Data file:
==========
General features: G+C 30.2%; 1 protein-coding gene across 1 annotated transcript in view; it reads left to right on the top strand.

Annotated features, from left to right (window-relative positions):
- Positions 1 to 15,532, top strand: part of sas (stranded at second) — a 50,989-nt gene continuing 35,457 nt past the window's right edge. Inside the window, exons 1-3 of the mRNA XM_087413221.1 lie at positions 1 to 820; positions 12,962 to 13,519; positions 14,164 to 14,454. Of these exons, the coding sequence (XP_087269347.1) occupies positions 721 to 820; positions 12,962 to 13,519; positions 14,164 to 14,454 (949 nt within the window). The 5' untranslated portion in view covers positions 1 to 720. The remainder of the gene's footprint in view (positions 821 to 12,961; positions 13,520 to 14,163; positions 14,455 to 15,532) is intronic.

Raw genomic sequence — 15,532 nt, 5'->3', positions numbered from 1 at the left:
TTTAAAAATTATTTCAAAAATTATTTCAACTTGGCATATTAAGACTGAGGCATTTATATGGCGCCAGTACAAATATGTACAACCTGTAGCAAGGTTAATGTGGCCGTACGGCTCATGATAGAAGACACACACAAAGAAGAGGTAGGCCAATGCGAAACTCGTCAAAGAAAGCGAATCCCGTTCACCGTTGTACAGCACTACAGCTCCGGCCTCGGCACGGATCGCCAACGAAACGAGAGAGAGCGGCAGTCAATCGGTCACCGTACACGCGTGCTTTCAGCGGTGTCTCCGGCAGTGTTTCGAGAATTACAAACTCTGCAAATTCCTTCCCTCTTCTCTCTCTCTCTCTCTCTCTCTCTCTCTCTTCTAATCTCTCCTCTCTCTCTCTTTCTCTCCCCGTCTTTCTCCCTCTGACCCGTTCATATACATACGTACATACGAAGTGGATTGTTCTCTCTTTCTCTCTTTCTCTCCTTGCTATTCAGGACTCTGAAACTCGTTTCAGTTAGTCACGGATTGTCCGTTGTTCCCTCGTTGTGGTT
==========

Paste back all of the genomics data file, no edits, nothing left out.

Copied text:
General features: G+C 30.2%; 1 protein-coding gene across 1 annotated transcript in view; it reads left to right on the top strand.

Annotated features, from left to right (window-relative positions):
- Positions 1 to 15,532, top strand: part of sas (stranded at second) — a 50,989-nt gene continuing 35,457 nt past the window's right edge. Inside the window, exons 1-3 of the mRNA XM_087413221.1 lie at positions 1 to 820; positions 12,962 to 13,519; positions 14,164 to 14,454. Of these exons, the coding sequence (XP_087269347.1) occupies positions 721 to 820; positions 12,962 to 13,519; positions 14,164 to 14,454 (949 nt within the window). The 5' untranslated portion in view covers positions 1 to 720. The remainder of the gene's footprint in view (positions 821 to 12,961; positions 13,520 to 14,163; positions 14,455 to 15,532) is intronic.

Raw genomic sequence — 15,532 nt, 5'->3', positions numbered from 1 at the left:
TTTAAAAATTATTTCAAAAATTATTTCAACTTGGCATATTAAGACTGAGGCATTTATATGGCGCCAGTACAAATATGTACAACCTGTAGCAAGGTTAATGTGGCCGTACGGCTCATGATAGAAGACACACACAAAGAAGAGGTAGGCCAATGCGAAACTCGTCAAAGAAAGCGAATCCCGTTCACCGTTGTACAGCACTACAGCTCCGGCCTCGGCACGGATCGCCAACGAAACGAGAGAGAGCGGCAGTCAATCGGTCACCGTACACGCGTGCTTTCAGCGGTGTCTCCGGCAGTGTTTCGAGAATTACAAACTCTGCAAATTCCTTCCCTCTTCTCTCTCTCTCTCTCTCTCTCTCTCTCTCTTCTAATCTCTCCTCTCTCTCTCTTTCTCTCCCCGTCTTTCTCCCTCTGACCCGTTCATATACATACGTACATACGAAGTGGATTGTTCTCTCTTTCTCTCTTTCTCTCCTTGCTATTCAGGACTCTGAAACTCGTTTCAGTTAGTCACGGATTGTCCGTTGTTCCCTCGTTGTGGTT